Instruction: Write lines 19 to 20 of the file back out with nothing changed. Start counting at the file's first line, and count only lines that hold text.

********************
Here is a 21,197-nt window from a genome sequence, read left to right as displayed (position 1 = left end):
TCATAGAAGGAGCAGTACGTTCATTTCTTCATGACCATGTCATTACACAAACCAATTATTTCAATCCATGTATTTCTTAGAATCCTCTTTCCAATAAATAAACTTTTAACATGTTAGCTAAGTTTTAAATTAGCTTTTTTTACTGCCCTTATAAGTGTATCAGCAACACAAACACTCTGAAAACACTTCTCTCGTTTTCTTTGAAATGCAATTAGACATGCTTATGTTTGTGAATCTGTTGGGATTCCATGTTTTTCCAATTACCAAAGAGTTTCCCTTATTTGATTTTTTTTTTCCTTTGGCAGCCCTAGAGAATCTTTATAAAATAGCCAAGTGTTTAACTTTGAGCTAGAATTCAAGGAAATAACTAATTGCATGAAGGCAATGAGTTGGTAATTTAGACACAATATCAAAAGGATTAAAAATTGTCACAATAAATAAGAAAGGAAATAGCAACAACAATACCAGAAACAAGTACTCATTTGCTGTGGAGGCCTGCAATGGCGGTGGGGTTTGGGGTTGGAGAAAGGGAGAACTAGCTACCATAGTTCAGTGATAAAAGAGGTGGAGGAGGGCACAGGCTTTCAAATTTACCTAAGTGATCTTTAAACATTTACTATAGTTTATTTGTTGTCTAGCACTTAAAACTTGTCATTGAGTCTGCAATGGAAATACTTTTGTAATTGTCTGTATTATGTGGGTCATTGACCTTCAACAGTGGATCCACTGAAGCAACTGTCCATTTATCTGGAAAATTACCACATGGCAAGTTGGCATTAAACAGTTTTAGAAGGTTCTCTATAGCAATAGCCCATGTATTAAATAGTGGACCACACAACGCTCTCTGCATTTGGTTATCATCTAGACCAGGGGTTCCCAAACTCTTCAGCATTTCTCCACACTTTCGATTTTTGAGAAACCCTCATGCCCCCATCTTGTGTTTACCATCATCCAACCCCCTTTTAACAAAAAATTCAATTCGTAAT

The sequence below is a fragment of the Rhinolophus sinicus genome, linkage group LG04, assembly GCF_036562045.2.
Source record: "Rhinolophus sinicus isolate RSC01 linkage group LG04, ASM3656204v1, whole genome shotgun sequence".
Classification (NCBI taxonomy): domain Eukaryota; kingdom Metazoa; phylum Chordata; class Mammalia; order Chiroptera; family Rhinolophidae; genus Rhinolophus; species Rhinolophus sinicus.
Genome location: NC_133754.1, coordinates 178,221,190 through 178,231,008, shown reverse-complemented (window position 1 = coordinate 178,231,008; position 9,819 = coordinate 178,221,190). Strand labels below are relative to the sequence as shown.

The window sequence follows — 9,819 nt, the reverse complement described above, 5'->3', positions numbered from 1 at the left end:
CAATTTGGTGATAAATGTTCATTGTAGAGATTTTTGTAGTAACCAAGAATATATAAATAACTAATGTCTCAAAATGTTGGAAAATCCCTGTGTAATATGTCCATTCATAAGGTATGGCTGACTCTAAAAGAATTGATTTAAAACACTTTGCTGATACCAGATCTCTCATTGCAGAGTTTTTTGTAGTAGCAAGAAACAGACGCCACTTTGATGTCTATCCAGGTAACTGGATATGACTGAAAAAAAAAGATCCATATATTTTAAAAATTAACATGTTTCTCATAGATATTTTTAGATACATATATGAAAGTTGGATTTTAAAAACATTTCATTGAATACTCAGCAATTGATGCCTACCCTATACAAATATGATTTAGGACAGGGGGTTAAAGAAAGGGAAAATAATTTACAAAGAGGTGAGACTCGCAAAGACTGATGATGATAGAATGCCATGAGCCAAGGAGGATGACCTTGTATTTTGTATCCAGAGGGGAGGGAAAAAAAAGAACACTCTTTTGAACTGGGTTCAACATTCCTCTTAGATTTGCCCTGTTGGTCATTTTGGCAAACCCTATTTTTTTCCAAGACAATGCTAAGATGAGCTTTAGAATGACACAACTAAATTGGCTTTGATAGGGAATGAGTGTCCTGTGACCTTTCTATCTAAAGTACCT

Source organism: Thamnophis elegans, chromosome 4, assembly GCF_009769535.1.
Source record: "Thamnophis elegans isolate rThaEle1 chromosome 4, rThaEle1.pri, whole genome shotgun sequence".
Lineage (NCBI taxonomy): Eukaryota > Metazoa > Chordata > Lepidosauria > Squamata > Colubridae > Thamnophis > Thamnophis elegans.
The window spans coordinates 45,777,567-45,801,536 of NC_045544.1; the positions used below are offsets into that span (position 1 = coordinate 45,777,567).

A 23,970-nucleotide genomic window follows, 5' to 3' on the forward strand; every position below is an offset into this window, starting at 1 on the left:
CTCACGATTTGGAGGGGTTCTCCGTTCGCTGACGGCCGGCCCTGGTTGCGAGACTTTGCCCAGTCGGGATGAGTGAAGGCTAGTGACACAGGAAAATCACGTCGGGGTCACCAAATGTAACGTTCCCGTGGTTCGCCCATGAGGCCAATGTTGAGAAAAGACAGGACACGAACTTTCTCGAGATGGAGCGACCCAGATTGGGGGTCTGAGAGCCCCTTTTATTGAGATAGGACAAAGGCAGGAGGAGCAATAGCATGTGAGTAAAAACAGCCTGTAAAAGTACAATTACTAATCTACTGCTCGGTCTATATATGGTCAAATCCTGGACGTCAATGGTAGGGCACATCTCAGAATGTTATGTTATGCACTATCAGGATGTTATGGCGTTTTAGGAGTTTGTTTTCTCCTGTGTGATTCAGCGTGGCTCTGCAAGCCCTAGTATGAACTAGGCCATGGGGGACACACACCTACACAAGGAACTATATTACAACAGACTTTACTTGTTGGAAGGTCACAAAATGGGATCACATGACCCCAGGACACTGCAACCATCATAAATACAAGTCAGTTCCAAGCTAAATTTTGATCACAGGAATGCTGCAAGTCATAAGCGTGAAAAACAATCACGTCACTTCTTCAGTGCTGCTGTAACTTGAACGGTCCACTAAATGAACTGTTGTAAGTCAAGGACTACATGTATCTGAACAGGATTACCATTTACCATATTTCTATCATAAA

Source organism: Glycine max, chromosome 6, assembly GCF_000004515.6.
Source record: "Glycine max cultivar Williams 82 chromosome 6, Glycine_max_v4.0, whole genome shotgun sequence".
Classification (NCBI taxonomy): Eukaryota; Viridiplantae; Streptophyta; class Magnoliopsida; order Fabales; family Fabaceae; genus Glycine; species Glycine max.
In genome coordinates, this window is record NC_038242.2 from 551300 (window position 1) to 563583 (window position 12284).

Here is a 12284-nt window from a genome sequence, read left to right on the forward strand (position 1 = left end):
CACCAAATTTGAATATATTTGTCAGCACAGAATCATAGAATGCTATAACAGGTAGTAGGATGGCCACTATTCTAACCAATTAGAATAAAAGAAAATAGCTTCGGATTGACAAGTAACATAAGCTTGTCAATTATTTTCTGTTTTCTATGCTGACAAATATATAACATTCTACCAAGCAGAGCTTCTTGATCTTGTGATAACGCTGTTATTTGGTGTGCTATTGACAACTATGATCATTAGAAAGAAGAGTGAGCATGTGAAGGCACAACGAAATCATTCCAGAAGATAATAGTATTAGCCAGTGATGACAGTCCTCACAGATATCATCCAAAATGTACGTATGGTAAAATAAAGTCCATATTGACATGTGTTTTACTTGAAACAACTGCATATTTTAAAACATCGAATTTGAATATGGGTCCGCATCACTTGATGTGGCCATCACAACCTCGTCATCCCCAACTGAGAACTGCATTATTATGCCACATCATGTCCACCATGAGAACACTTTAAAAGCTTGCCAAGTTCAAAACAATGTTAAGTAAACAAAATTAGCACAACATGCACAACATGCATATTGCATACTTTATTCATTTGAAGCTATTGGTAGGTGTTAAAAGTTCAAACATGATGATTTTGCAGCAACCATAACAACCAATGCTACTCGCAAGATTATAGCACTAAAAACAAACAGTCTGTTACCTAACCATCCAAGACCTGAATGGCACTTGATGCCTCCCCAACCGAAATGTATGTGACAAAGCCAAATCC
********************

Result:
Here is a 12284-nt window from a genome sequence, read left to right on the forward strand (position 1 = left end):
CACCAAATTTGAATATATTTGTCAGCACAGAATCATAGAATGCTATAACAGGTAGTAGGATGGCCACTATTCTAACCAATTAGAATAAAAGAAAATAGCTTCGGATTGACAAGTAACATAAGCTTGTCAATTATTTTCTGTTTTCTATGCTGACAAATATATAACATTCTACCAAGCAGAGCTTCTTGATCTTGTGATAACGCTGTTATTTGGTGTGCTATTGACAACTATGATCATTAGAAAGAAGAGTGAGCATGTGAAGGCACAACGAAATCATTCCAGAAGATAATAGTATTAGCCAGTGATGACAGTCCTCACAGATATCATCCAAAATGTACGTATGGTAAAATAAAGTCCATATTGACATGTGTTTTACTTGAAACAACTGCATATTTTAAAACATCGAATTTGAATATGGGTCCGCATCACTTGATGTGGCCATCACAACCTCGTCATCCCCAACTGAGAACTGCATTATTATGCCACATCATGTCCACCATGAGAACACTTTAAAAGCTTGCCAAGTTCAAAACAATGTTAAGTAAACAAAATTAGCACAACATGCACAACATGCATATTGCATACTTTATTCATTTGAAGCTATTGGTAGGTGTTAAAAGTTCAAACATGATGATTTTGCAGCAACCATAACAACCAATGCTACTCGCAAGATTATAGCACTAAAAACAAACAGTCTGTTACCTAACCATCCAAGACCTGAATGGCACTTGATGCCTCCCCAACCGAAATGTATGTGACAAAGCCAAATCC